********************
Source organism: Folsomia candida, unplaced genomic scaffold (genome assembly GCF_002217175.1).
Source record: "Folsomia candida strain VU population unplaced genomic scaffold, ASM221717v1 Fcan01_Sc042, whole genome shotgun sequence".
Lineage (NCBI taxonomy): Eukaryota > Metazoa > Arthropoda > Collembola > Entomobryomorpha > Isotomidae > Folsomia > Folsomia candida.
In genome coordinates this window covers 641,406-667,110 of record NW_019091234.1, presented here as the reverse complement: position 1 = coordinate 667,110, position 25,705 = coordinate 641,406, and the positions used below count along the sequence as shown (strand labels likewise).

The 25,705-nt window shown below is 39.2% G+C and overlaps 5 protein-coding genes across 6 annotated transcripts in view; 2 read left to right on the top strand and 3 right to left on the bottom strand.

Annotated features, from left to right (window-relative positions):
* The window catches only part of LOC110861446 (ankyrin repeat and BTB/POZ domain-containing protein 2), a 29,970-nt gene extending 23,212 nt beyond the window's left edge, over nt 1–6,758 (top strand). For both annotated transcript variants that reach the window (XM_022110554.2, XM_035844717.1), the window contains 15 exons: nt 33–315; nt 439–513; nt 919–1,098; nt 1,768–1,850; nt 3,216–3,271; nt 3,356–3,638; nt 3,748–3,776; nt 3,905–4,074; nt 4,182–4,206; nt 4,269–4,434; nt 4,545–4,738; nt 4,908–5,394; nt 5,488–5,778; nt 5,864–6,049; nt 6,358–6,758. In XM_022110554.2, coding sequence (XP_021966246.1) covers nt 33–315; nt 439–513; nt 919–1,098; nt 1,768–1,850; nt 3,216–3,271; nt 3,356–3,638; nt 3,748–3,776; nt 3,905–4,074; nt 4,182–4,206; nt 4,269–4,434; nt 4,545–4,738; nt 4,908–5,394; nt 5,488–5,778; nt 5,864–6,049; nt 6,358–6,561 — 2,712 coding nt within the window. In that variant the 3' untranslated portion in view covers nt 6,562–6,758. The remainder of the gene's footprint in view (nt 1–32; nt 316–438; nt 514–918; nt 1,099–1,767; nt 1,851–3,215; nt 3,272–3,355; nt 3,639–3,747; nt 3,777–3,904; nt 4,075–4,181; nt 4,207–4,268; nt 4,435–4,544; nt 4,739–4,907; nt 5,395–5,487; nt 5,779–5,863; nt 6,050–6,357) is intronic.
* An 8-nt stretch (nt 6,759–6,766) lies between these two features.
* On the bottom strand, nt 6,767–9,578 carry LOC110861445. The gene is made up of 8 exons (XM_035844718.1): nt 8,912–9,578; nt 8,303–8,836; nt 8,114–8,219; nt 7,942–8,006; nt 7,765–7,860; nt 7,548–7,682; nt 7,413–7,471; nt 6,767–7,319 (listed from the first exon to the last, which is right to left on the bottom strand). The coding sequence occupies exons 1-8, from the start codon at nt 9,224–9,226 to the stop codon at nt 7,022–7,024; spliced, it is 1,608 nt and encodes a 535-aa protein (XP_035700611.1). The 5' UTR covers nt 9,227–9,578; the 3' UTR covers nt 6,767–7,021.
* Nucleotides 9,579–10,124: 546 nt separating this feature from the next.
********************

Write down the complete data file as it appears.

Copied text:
Source organism: Folsomia candida, unplaced genomic scaffold (genome assembly GCF_002217175.1).
Source record: "Folsomia candida strain VU population unplaced genomic scaffold, ASM221717v1 Fcan01_Sc042, whole genome shotgun sequence".
Lineage (NCBI taxonomy): Eukaryota > Metazoa > Arthropoda > Collembola > Entomobryomorpha > Isotomidae > Folsomia > Folsomia candida.
In genome coordinates this window covers 641,406-667,110 of record NW_019091234.1, presented here as the reverse complement: position 1 = coordinate 667,110, position 25,705 = coordinate 641,406, and the positions used below count along the sequence as shown (strand labels likewise).

The 25,705-nt window shown below is 39.2% G+C and overlaps 5 protein-coding genes across 6 annotated transcripts in view; 2 read left to right on the top strand and 3 right to left on the bottom strand.

Annotated features, from left to right (window-relative positions):
* The window catches only part of LOC110861446 (ankyrin repeat and BTB/POZ domain-containing protein 2), a 29,970-nt gene extending 23,212 nt beyond the window's left edge, over nt 1–6,758 (top strand). For both annotated transcript variants that reach the window (XM_022110554.2, XM_035844717.1), the window contains 15 exons: nt 33–315; nt 439–513; nt 919–1,098; nt 1,768–1,850; nt 3,216–3,271; nt 3,356–3,638; nt 3,748–3,776; nt 3,905–4,074; nt 4,182–4,206; nt 4,269–4,434; nt 4,545–4,738; nt 4,908–5,394; nt 5,488–5,778; nt 5,864–6,049; nt 6,358–6,758. In XM_022110554.2, coding sequence (XP_021966246.1) covers nt 33–315; nt 439–513; nt 919–1,098; nt 1,768–1,850; nt 3,216–3,271; nt 3,356–3,638; nt 3,748–3,776; nt 3,905–4,074; nt 4,182–4,206; nt 4,269–4,434; nt 4,545–4,738; nt 4,908–5,394; nt 5,488–5,778; nt 5,864–6,049; nt 6,358–6,561 — 2,712 coding nt within the window. In that variant the 3' untranslated portion in view covers nt 6,562–6,758. The remainder of the gene's footprint in view (nt 1–32; nt 316–438; nt 514–918; nt 1,099–1,767; nt 1,851–3,215; nt 3,272–3,355; nt 3,639–3,747; nt 3,777–3,904; nt 4,075–4,181; nt 4,207–4,268; nt 4,435–4,544; nt 4,739–4,907; nt 5,395–5,487; nt 5,779–5,863; nt 6,050–6,357) is intronic.
* An 8-nt stretch (nt 6,759–6,766) lies between these two features.
* On the bottom strand, nt 6,767–9,578 carry LOC110861445. The gene is made up of 8 exons (XM_035844718.1): nt 8,912–9,578; nt 8,303–8,836; nt 8,114–8,219; nt 7,942–8,006; nt 7,765–7,860; nt 7,548–7,682; nt 7,413–7,471; nt 6,767–7,319 (listed from the first exon to the last, which is right to left on the bottom strand). The coding sequence occupies exons 1-8, from the start codon at nt 9,224–9,226 to the stop codon at nt 7,022–7,024; spliced, it is 1,608 nt and encodes a 535-aa protein (XP_035700611.1). The 5' UTR covers nt 9,227–9,578; the 3' UTR covers nt 6,767–7,021.
* Nucleotides 9,579–10,124: 546 nt separating this feature from the next.